WCF 29.5 – Sacramental Union in Scripture
“The fifth paragraph of this chapter offers a condensed reader’s guide to the sacramental sections of the Bible…It is designed to explain the vivid language used in Scripture to describe the Lord’s supper…” (Chad Van Dixhoorn, Confessing the Faith, 393). Because of the sacramental connection between the sign and the thing signified, sometimes in Scripture the elements are called ‘the body and blood of Christ’ though the elements do not actually change (Matthew 26:26-29; 1 Corinthians 11:26-28).
WCF 29.6 – Transubstantiation Refuted
Paragraph six of this chapter is a refutation of the teaching of the Roman Catholic Church known as ‘transubstantiation.’ This doctrine is defined as follows: “by the consecration of the bread and wine there takes place a change of the whole substance of the bread into the substance of the body of Christ our Lord and of the whole substance of the wine into the substance of his blood. This change the holy Catholic Church has fittingly and properly called transubstantiation” (Catechism of the Catholic Church, 1376).
To maintain such a doctrine, however, is repugnant to Scripture, common sense, and reason. Ultimately, transubstantiation entails the practice of idolatry, worshipping and honoring those things which are not God (Exodus 20:4-6; 1 Corinthians 11:24-26; Luke 24:6).
WCF 29.7 – “Real Presence” Refuted & the “Spiritual Presence” of Christ Upheld
Paragraph seven of this chapter is a refutation of the teaching known as ‘consubstantiation’ (the idea that Christ is physically present in, with, and under the elements of bread and wine), as well other views known as the “real presence” of Christ. That is to say, Christ is not physically present in any way in the Lord’s supper. Rather, when worthy receivers (true believers) partake of the physical elements, they spiritually feed upon Christ crucified, who is spiritually present to the faith of believers (1 Corinthians 10:16; 11:28).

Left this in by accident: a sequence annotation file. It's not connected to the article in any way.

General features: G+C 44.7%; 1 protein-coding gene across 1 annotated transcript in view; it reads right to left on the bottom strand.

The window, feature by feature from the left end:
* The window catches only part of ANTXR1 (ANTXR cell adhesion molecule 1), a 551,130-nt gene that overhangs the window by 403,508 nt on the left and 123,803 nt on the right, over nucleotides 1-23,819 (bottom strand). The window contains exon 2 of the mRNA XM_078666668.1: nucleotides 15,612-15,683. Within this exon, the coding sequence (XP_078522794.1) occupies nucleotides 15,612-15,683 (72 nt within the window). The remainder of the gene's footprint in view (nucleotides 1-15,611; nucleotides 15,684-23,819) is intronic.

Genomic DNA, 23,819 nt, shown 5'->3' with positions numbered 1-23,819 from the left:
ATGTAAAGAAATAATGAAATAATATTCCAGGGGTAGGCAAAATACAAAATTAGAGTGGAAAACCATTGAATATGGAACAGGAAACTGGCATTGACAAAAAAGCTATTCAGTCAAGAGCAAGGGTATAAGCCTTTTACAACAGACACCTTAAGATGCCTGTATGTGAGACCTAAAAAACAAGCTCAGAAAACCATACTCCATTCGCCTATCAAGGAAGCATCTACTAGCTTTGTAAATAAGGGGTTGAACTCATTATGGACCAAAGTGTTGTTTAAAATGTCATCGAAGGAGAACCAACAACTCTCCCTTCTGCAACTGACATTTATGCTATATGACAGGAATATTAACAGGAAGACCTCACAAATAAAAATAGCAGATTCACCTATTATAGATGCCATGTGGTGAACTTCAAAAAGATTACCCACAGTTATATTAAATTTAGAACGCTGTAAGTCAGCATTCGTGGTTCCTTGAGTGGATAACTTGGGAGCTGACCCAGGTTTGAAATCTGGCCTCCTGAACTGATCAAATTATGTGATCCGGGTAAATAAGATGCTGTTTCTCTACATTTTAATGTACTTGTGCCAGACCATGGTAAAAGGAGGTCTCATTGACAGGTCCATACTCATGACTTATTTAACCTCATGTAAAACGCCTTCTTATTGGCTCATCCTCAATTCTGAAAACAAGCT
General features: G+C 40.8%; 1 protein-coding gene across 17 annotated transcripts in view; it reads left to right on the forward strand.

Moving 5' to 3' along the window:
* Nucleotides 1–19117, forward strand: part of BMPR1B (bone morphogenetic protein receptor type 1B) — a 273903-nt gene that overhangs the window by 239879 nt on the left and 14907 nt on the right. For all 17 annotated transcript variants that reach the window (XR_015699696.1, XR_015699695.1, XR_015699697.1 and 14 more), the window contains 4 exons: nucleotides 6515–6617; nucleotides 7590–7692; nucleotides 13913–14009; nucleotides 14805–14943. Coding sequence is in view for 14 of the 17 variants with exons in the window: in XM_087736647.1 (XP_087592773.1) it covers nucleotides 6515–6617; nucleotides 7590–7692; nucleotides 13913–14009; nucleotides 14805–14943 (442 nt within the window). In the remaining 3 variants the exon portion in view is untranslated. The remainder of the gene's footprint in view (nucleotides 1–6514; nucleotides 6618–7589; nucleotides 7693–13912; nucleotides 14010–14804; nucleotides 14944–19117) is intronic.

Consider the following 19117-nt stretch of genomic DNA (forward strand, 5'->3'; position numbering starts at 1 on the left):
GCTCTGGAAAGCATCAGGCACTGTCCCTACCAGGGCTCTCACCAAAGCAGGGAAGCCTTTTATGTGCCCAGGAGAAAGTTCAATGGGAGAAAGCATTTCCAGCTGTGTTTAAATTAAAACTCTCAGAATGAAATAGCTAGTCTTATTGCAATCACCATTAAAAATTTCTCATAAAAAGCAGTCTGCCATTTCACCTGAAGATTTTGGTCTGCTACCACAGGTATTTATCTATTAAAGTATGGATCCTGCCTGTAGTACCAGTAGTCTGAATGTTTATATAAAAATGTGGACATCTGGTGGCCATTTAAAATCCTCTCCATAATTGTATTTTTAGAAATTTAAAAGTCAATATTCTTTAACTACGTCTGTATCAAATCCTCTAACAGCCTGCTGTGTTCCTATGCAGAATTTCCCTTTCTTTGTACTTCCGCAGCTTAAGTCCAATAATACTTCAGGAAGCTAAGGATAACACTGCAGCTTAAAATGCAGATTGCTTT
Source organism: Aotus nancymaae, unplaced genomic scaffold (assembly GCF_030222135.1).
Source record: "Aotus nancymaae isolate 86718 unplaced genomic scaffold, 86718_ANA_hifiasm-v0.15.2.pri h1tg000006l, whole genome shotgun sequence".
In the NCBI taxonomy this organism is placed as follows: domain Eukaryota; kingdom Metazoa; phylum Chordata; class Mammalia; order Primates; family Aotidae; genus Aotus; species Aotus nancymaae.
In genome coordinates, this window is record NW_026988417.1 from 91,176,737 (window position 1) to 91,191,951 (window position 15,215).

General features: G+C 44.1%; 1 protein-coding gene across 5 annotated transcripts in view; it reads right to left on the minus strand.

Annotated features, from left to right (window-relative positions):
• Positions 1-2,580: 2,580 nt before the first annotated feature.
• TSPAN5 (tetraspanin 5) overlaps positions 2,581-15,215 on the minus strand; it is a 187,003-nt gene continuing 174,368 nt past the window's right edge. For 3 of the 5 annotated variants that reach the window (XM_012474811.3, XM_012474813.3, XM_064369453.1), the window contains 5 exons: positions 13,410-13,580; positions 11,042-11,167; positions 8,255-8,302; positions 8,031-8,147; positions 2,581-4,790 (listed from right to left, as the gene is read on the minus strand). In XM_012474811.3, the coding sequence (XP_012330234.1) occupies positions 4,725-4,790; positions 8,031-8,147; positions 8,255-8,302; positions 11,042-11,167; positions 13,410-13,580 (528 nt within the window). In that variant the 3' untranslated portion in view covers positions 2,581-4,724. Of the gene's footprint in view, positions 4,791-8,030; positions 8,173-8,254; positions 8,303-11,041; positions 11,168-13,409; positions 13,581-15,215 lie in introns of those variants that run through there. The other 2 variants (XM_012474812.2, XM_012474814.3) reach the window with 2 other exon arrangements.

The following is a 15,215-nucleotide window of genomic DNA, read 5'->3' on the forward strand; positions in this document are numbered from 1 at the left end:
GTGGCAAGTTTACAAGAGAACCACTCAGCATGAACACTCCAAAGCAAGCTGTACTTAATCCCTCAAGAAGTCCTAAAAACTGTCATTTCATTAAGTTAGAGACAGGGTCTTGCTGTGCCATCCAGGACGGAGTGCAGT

WCF 29.8 – Fencing the Table
The Apostle Paul warns that “whoever eats the bread or drinks the cup of the Lord in an unworthy manner, shall be guilty of the body and the blood of the Lord” (1 Corinthians 11:27). Thus, those who are “ignorant and wicked” (who have not professed faith in Christ and seek to follow Him) should be warned that they will receive no spiritual benefit from the Lord’s supper, but in fact will eat and drink to their own damnation.
This practice of warning and denying admittance to the Lord’s supper to unbelievers (1 Corinthians 5:6-13; 2 Thessalonians 3:6, 14-15) is often referred to as “fencing the table.” Traditionally, there have been three different practices of fencing the table in the history of the church and across denominations:
(1) “Open” communion – anyone who professes faith in Christ may partake of the Lord’s supper, regardless of their church membership.
(2) “Close” or “Guarded” communion – only those who are members of a particular kind of church may partake of the Lord’s supper.
(3) “Closed” communion – only those who are members of that local church or denomination may partake of the Lord’s supper.
In the Presbyterian Church in America (PCA), according to our standards (BCO 58-4), churches may practice either “close” or “closed” communion. At Providence Presbyterian Church, we practice “close” communion in our fencing of the table: we invite all those who are members in good standing of a Bible-believing, evangelical church to partake with us.
At the end of our lesson on Sunday, someone asked a question about the frequency of the Lord’s supper; specifically, why does our church partake of this sacrament every Sunday. Briefly summarized, there are four basic reasons for our weekly partaking of the Lord’s supper: (1) Biblically, it seems that this was the practice of the early church (Acts 2:42, 46; 20:7); (2) Historically, this was the practice of the Church for many centuries; (3) Worshipfully, the Lord’s supper functions as an important element in the covenant renewal aspect of our worship service; (4) Practically, the Lord’s supper is a constant reminder of our separateness from the world and an implicit (and often explicit) exhortation for unbelievers to trust in Christ for their salvation.
The Lord be with you!
- Pastor Peter M. Dietsch